This line of reasoning is wrong, because it is about snap shots and not about trends.
To understand trends you should look at massive data and apply statistics and the mother of it probability. C. Thomson claims Statistics should become a core part of general education and summarizes if you can't write you can't think. The same is now true in math. Statistics is the new grammar.
I estimate the value of data driven methods high, but it has its limits and traps. One is generalization. Predictions out side the working space of your samples might become tea-leaf-reading.
If you are lucky and have a theory you have not only correlations but also causation, and if your theory can be described in the Language of Mathematics you are able to solve its models computationally.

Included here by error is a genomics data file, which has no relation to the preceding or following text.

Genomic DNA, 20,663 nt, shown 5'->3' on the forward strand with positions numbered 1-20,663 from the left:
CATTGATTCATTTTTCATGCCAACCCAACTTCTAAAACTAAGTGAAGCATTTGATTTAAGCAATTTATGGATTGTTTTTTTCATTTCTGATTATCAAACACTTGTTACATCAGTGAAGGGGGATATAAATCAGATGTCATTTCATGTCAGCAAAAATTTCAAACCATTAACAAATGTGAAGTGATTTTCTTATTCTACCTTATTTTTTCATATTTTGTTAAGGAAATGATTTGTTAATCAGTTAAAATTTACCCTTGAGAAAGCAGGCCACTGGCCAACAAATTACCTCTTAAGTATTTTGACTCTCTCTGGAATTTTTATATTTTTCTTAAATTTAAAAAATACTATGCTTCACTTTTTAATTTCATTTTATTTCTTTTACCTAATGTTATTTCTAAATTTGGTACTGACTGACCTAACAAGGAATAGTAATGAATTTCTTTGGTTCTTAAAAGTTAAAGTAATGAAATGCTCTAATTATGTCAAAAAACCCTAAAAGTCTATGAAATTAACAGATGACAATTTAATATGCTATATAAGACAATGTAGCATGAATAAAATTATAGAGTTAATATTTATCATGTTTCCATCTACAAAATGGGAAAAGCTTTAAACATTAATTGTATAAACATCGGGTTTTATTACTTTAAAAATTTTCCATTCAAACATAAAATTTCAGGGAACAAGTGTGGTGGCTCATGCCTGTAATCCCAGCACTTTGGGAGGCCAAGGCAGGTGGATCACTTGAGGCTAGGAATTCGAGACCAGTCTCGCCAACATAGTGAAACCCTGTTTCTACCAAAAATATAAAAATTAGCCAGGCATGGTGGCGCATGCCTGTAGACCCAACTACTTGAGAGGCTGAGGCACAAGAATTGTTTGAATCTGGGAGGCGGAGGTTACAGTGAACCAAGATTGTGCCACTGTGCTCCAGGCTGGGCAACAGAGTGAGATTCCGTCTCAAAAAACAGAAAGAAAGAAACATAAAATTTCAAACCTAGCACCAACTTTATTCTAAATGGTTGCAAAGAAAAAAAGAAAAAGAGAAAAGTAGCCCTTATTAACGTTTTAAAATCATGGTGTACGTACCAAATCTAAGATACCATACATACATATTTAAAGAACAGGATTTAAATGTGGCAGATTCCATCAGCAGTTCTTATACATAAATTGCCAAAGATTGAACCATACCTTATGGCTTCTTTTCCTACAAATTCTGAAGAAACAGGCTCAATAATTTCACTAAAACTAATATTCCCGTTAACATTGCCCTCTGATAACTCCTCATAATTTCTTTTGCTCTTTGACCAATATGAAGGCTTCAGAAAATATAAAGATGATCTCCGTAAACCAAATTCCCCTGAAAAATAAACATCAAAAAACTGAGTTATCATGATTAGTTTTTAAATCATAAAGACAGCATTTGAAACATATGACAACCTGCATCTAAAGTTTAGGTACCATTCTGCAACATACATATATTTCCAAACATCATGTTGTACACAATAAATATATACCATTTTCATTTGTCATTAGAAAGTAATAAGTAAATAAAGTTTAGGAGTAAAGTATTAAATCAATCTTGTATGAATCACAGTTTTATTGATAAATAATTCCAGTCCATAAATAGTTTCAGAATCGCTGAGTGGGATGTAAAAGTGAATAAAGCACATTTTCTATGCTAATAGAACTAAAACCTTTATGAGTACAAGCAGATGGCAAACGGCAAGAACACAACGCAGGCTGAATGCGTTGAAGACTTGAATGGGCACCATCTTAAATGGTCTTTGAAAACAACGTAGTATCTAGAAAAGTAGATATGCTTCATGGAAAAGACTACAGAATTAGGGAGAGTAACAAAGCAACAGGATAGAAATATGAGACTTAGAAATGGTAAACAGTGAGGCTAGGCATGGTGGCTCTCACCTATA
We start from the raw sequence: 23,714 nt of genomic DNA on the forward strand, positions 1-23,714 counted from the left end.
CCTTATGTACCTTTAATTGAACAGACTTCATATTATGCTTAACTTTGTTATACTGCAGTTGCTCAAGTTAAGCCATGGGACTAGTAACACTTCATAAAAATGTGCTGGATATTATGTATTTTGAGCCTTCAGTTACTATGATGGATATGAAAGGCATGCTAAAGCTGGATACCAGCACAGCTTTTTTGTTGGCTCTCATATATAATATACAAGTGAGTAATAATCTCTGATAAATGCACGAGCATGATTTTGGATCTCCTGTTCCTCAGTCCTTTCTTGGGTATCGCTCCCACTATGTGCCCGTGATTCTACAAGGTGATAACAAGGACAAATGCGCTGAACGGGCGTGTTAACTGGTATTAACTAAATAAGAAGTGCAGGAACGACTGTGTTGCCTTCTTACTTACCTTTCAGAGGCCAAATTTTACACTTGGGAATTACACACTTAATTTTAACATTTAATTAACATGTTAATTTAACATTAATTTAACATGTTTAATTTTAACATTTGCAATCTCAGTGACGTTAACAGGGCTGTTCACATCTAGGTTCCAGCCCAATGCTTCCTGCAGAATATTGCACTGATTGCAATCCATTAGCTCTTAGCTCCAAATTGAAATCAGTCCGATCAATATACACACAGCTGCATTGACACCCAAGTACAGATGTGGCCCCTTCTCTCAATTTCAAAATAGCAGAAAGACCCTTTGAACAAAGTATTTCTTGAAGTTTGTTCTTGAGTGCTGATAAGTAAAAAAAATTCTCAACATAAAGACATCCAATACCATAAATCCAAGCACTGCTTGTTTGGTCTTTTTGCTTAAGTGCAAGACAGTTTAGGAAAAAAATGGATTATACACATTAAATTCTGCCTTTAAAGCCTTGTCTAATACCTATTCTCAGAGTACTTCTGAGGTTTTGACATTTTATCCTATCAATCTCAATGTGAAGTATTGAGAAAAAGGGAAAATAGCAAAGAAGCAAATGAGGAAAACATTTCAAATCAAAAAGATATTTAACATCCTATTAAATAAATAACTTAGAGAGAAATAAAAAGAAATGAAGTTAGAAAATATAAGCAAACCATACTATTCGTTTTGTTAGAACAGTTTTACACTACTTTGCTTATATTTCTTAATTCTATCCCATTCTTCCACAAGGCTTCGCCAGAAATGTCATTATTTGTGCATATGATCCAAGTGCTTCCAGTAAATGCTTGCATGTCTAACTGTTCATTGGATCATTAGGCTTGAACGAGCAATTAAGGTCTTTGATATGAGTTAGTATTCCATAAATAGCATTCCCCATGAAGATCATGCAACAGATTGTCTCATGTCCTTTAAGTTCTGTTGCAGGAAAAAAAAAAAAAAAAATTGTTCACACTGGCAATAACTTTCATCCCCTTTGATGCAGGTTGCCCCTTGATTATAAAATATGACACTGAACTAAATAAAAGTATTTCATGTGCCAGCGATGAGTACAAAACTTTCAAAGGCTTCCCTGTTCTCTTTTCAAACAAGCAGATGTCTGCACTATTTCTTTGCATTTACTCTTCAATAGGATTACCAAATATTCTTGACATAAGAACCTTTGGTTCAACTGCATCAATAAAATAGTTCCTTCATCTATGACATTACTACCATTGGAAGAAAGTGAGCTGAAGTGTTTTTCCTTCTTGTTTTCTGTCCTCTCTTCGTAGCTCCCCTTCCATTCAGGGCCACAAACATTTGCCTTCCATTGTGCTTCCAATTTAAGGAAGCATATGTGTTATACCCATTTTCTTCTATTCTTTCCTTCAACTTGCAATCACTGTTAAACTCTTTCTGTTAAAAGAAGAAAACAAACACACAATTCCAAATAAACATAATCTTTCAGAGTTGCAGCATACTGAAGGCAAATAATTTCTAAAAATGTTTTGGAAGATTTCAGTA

BUT, you quite often cannot describe real world phenomena in their whole scope and complexity by mathematical models . Then do not choose either, but combine data and model driven approaches and let a system that speaks the language of data and the language of mathematics do the computational work for you. Mathematica. Your work is to describe the problem and interpret the results.